Missile Roulette

Call this speculation, but the “canceled” planned missile defense system to have been based in Poland and the Czech Republic may have been rigged from the beginning. (Gasp!) Bad relations with Russia and the sinister glare of former president and hit man Mad Vlad Putin are of concern.

It is interesting there would be a presidential visit and BAM! an announcement soon after that we have found Iran’s nuclear deployment capabilities are far short of what we had thought.

(Oops.) And oh, here is our detailed plan for an alternative system, one that we jotted down on a cocktail napkin at 2 a.m. (Ok, we made up the latter.) Puh-lease. You’d have trouble selling that idea in an episode of TV’s “24.”

Is it possible this land-basing plan inside the former Soviet sphere of fear was a bargaining chip all along with the Ruskies?

The 10 or so land-based interceptors planned for Eastern Europe will be replaced by as many as 100 missiles on U.S. seagoing vessels. Clearly the latter affords the U.S. tighter control. It is still difficult to believe our intelligence on Iran’s nuke capabilities would be so far off. Regardless, we bet Chief of Naval Operations Gary Roughead is doing back flips over the news. This could translate to additional dollars for the Navy and maybe push the beleaguered sea service past the planned (albeit meager) 313 ships.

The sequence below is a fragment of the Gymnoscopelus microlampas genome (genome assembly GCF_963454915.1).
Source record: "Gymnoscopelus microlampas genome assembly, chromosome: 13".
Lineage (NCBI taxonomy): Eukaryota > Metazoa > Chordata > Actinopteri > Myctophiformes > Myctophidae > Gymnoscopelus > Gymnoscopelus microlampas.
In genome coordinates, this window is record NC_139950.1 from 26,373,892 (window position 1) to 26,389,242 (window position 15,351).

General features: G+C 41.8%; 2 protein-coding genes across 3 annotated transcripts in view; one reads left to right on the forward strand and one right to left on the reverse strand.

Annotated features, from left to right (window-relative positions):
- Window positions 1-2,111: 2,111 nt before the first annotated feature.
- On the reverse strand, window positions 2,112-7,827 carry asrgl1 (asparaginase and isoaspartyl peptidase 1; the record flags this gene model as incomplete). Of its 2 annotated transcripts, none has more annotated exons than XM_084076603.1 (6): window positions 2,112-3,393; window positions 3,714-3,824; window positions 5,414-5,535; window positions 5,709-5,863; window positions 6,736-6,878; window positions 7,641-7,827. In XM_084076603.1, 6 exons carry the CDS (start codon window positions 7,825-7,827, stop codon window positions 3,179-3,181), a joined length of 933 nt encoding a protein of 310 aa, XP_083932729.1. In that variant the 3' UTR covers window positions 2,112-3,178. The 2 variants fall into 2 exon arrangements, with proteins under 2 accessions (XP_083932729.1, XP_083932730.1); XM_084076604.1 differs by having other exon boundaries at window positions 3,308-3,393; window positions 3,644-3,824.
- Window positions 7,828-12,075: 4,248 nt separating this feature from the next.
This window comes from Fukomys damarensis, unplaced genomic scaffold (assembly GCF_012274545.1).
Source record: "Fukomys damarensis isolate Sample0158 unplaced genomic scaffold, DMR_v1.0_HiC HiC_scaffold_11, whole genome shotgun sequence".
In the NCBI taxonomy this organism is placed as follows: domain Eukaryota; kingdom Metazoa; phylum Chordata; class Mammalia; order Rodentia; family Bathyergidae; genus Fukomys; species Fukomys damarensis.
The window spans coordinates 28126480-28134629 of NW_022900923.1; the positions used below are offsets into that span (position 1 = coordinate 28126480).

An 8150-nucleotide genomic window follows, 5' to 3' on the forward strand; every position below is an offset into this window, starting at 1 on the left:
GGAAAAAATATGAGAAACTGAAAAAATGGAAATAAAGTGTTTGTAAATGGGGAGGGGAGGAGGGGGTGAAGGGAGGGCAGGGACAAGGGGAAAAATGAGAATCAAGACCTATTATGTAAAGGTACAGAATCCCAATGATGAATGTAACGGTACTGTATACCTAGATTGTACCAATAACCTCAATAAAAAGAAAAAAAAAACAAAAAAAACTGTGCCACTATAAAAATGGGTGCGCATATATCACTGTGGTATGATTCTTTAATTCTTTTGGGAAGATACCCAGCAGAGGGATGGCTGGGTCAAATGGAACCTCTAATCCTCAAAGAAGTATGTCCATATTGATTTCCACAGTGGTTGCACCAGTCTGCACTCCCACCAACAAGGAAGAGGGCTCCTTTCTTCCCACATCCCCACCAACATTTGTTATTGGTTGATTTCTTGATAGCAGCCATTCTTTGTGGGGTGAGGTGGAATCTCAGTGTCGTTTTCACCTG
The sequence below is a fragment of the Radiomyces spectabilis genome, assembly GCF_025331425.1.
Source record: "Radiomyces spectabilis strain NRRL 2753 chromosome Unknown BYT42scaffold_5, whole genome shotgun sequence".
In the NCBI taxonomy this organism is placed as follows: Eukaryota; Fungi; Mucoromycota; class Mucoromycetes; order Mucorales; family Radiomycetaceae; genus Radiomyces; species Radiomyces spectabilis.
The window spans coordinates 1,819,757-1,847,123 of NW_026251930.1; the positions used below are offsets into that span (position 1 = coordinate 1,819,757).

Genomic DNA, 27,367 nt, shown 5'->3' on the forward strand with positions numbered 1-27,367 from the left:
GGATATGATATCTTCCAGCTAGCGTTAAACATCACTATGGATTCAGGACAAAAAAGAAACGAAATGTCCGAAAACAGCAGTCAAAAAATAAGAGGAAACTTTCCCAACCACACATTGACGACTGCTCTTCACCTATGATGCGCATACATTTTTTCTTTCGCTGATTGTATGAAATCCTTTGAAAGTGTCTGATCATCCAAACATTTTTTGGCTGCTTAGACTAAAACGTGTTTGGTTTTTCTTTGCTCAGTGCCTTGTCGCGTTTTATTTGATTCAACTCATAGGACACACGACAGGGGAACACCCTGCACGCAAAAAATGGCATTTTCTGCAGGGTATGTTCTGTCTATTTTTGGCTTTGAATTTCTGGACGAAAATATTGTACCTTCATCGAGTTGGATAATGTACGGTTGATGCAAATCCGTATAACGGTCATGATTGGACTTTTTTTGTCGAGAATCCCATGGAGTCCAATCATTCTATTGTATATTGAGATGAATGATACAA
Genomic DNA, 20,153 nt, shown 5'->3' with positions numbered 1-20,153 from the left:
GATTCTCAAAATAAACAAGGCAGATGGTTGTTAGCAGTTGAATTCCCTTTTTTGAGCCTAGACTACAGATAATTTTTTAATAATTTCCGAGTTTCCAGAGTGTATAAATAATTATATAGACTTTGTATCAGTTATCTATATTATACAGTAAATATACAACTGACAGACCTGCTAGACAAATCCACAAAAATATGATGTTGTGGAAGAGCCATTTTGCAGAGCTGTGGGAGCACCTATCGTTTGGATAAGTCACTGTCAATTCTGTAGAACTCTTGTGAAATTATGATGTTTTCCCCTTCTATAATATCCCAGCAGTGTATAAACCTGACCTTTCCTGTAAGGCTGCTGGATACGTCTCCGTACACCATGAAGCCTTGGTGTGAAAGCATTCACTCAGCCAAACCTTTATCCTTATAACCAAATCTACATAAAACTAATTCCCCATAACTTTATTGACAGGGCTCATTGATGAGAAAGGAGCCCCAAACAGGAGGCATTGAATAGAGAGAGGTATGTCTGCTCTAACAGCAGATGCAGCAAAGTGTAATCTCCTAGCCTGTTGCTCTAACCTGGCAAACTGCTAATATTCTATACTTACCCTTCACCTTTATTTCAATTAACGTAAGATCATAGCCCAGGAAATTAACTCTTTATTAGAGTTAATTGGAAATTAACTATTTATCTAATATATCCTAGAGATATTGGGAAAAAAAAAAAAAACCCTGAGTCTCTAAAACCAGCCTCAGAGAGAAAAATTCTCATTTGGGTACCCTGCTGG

Though there were delays in ratification of the land-based plan by Poland and the Czech Republic that slowed the program by a reported two years, this sudden sea-basing option will commence Phase One in 2011 with the deployment of sea-based interceptors. That’s quick.

Under the old plan Boeing had the lead, but now at sea Lockheed Martin’s Aegis combat system and Raytheon’s Standard Missile-3 (SM-3) interceptors rule. Lockheed is also one of two behemoths constructing the Navy’s littoral combat ships. Cha-ching.

The missiles are de rigueur. The Navy has long toted similar babies and has already modified 18 of its Arleigh Burke class destroyers (DDG 51) and Ticonderoga class cruisers (CG 47) to carry the more advanced SM-3 missile.

Sea-based deterrence (there’s an old term) will be under complete U.S. control in international waters. Protecting Europe from Iran? Sure. Why not? This possible ruse gives the U.S. and its defense department more power and increased cache with Old Europe and New. (Look out, France!) Why this was not announced as the plan from the beginning leads one to conclude this was some sort of bargaining chip with the Ruskies as mentioned earlier. Also, a sea-basing option might have drawn intense fire from European allies as well as the anti-defense crowd. All are now silenced and the plan seems to be cruising forward at warp speed.

Recent Posts